The power plant in Nabinagar is also coming in handy. The idea is to lower costs through these measures.

We are also moving towards more and more electrification and cutting down our electricity cost.

We are getting manpower audit done, for the first time. I had mentioned four key things in my budget speech on February 26.

One was delegation of powers. I did it on my first day in office.

Second was accounting reform. Third, we are a creating a finance cell headed by (former ICICI Bank MD & CEO) K V Kamath.

The fourth main proposal was for creating a regulator. The Bibek Debroy committee gave its report three months later.

But most of its recommendations are already in my budget speech and are under implementation.

There is a view that the railway board requires restructuring. Is that happening?

Which ministry does not have a structure similar to the railway board? Also, we have already delegated powers to the zones.

Their autonomy is similar to a corporate structure now. This is the time to do reform-related things.

Disrupting everything may not be the solution. We have given more powers to GMs and divisional railway managers than ever before.

We are even preparing key result areas for judging their performance.

What has been the progress on the grand plan to redevelop 400 stations? 

We have already put up the basic proposal on our website. A completely transparent procedure is being followed. It is not a Swiss challenge.

The bids will not be unsolicited. The bidders will give designs, which will be evaluated by technical experts of the financial committee.

The original proponent will have the right of first refusal. The exploitation of stations will be for commercial purposes only. The stations will be managed by railways.

This is the largest-ever station development programme. A number of revenue models can be submitted. Two things add value to a station - footfall and eyeball.

We have to look for stations with high footfall for redevelopment. The Indian Railways has to find out more and more avenues for earning from non-rail sources.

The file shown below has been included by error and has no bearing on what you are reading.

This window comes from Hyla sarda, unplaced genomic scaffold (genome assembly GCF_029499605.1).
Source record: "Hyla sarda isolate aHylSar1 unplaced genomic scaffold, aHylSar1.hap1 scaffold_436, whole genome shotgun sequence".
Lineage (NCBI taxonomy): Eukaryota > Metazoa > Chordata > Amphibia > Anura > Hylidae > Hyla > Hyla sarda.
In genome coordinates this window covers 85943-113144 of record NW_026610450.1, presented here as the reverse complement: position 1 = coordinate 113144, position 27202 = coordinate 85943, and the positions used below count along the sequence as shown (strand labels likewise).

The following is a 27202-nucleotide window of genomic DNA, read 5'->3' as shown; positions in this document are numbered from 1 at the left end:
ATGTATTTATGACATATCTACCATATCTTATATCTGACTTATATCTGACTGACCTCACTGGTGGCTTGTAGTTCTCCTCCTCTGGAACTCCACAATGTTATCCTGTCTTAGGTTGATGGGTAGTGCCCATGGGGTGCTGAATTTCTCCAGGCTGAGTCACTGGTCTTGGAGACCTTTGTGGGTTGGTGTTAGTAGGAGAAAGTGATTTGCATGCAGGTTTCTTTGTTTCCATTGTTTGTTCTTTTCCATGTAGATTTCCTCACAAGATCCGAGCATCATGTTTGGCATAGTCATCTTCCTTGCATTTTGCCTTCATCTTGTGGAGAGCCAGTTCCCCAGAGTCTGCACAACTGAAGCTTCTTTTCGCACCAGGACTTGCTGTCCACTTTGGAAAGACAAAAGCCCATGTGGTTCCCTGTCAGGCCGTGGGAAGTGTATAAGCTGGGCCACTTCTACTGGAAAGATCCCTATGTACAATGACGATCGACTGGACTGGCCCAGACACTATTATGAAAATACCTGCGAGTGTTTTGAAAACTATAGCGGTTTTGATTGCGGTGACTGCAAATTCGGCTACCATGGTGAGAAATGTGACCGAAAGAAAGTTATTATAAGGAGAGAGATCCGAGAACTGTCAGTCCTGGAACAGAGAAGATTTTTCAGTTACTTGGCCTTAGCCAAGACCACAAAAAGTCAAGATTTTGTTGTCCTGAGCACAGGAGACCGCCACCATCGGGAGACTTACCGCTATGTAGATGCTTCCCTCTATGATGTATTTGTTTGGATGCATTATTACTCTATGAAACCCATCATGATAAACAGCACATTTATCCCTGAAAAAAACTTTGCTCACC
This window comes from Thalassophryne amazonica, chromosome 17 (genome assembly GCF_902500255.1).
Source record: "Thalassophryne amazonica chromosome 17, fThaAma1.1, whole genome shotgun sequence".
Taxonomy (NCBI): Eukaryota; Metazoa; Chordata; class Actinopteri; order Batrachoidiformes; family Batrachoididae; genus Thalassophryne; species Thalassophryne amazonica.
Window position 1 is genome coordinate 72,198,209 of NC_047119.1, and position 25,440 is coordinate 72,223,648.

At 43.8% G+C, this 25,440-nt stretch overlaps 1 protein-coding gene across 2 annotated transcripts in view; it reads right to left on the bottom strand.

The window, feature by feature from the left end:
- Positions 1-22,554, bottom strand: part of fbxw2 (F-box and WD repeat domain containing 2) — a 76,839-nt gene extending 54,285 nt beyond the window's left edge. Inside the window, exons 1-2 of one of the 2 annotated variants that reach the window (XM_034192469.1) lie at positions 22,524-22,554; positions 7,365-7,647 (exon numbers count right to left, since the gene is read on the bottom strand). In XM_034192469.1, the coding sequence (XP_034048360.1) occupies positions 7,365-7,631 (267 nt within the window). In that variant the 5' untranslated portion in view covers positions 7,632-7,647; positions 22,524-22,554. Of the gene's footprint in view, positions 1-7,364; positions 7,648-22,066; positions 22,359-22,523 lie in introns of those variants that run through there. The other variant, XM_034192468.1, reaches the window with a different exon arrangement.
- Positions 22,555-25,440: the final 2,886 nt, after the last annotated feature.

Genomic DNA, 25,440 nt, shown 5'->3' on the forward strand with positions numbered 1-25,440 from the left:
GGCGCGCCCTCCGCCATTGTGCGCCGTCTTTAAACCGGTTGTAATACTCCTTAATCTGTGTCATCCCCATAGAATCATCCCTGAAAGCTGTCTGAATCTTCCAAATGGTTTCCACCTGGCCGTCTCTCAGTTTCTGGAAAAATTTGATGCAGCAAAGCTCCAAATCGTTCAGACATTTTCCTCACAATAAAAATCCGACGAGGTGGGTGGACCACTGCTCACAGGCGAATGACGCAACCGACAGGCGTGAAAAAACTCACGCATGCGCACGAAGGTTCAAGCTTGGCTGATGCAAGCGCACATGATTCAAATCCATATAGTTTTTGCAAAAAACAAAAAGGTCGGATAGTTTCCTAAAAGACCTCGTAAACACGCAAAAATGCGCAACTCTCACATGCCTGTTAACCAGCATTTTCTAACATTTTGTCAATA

This is important for railways to be viable. No country has developed so many stations at the same time.

How will you make freight more competitive vis-a-vis road?

The Railways has lost out on freight versus road because investment has been done in roads, right from the time of independence.

If one wants to move cargo and get end-to-end solutions, one will naturally go by road.

So, if I want to regain the lost share, I must first invest in infrastructure, at least as much as the level of investment going into roads.

In the immediate term, we expect a lot of change with the commissioning of the Dedicated Freight Corridors in three-and-a-half years. 

The Railways is increasingly using Twitter as an administrative tool. What has changed?

Any organisation like the Railways has to be customer-friendly. I am trying to integrate all modes of communication - from the complaint book to emails, calls, Twitter, Facebook, etc.

I am trying to ensure that we respond to complaints. Also, each GM and DRM has been given a Twitter handle.

Is there a plan to re-engage with the e-commerce world and revamp IRCTC, which is a large e-commerce portal?

IRCTC is an e-commerce company; it charges for every transaction. We must monetise this potential and the huge customer base.

This is one way of increasing the non-rail revenue. So, this is a huge responsibility that we have taken; we have asked SBI Caps to look at it.

We must monetise all our assets, whether through station redevelopment or companies like IRCTC.

In fact, the same platform can be used for doing other commercial transactions. We are preparing a business plan to monetise IRCTC assets.

You have talked about major reforms but are the railway unions on board?

We are in constant discussions with the unions. They are also part of Kayakalp, the committee set up to look at innovation.